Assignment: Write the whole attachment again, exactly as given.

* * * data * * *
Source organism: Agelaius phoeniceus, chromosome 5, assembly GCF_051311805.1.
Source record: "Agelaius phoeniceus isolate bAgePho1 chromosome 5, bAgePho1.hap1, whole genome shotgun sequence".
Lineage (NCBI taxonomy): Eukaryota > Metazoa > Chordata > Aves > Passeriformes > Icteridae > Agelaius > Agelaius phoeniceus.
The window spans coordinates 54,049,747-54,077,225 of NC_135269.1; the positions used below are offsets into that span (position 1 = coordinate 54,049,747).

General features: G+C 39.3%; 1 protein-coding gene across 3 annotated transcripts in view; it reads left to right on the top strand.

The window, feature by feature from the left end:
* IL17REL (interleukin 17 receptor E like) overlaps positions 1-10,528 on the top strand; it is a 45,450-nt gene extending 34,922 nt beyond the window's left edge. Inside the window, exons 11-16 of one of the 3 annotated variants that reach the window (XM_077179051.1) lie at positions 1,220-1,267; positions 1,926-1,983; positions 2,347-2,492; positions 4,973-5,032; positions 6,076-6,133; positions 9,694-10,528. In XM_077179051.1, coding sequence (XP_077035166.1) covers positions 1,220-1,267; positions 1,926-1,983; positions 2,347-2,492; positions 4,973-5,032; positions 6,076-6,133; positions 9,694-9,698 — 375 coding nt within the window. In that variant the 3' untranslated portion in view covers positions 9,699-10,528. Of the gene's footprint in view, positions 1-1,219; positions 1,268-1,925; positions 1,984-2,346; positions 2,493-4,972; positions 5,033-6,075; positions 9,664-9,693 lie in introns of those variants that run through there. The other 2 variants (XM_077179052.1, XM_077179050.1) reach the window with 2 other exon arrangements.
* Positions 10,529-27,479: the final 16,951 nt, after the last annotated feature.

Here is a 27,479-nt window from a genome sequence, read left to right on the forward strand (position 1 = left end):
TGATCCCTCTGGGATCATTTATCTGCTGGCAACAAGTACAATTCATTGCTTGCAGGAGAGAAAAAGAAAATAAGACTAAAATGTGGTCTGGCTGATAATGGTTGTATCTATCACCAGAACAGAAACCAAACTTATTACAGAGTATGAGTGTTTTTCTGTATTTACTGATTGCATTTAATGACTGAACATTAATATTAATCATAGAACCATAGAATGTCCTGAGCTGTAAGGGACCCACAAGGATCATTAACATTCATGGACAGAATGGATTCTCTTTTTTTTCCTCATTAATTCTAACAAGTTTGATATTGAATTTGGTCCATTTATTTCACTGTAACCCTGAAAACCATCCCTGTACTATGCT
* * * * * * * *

Source organism: Agelaius phoeniceus, chromosome 5, assembly GCF_051311805.1.
Source record: "Agelaius phoeniceus isolate bAgePho1 chromosome 5, bAgePho1.hap1, whole genome shotgun sequence".
Lineage (NCBI taxonomy): Eukaryota > Metazoa > Chordata > Aves > Passeriformes > Icteridae > Agelaius > Agelaius phoeniceus.
The window spans coordinates 54,049,747-54,077,225 of NC_135269.1; the positions used below are offsets into that span (position 1 = coordinate 54,049,747).

General features: G+C 39.3%; 1 protein-coding gene across 3 annotated transcripts in view; it reads left to right on the top strand.

The window, feature by feature from the left end:
* IL17REL (interleukin 17 receptor E like) overlaps positions 1-10,528 on the top strand; it is a 45,450-nt gene extending 34,922 nt beyond the window's left edge. Inside the window, exons 11-16 of one of the 3 annotated variants that reach the window (XM_077179051.1) lie at positions 1,220-1,267; positions 1,926-1,983; positions 2,347-2,492; positions 4,973-5,032; positions 6,076-6,133; positions 9,694-10,528. In XM_077179051.1, coding sequence (XP_077035166.1) covers positions 1,220-1,267; positions 1,926-1,983; positions 2,347-2,492; positions 4,973-5,032; positions 6,076-6,133; positions 9,694-9,698 — 375 coding nt within the window. In that variant the 3' untranslated portion in view covers positions 9,699-10,528. Of the gene's footprint in view, positions 1-1,219; positions 1,268-1,925; positions 1,984-2,346; positions 2,493-4,972; positions 5,033-6,075; positions 9,664-9,693 lie in introns of those variants that run through there. The other 2 variants (XM_077179052.1, XM_077179050.1) reach the window with 2 other exon arrangements.
* Positions 10,529-27,479: the final 16,951 nt, after the last annotated feature.

Here is a 27,479-nt window from a genome sequence, read left to right on the forward strand (position 1 = left end):
TGATCCCTCTGGGATCATTTATCTGCTGGCAACAAGTACAATTCATTGCTTGCAGGAGAGAAAAAGAAAATAAGACTAAAATGTGGTCTGGCTGATAATGGTTGTATCTATCACCAGAACAGAAACCAAACTTATTACAGAGTATGAGTGTTTTTCTGTATTTACTGATTGCATTTAATGACTGAACATTAATATTAATCATAGAACCATAGAATGTCCTGAGCTGTAAGGGACCCACAAGGATCATTAACATTCATGGACAGAATGGATTCTCTTTTTTTTCCTCATTAATTCTAACAAGTTTGATATTGAATTTGGTCCATTTATTTCACTGTAACCCTGAAAACCATCCCTGTACTATGCT